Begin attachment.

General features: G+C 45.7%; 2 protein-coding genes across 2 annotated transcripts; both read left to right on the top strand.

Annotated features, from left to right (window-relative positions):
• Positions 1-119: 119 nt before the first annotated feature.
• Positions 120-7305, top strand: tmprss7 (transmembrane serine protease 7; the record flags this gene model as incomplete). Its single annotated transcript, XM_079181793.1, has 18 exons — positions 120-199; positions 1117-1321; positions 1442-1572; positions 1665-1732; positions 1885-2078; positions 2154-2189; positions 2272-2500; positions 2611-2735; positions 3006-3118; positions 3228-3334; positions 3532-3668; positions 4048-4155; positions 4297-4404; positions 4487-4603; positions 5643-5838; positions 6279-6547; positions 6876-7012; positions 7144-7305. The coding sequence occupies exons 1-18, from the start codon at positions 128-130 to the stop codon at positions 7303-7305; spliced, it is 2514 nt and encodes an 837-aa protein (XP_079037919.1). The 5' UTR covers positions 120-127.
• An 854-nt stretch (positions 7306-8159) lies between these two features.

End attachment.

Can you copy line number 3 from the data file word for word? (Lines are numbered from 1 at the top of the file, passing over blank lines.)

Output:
• Positions 1-119: 119 nt before the first annotated feature.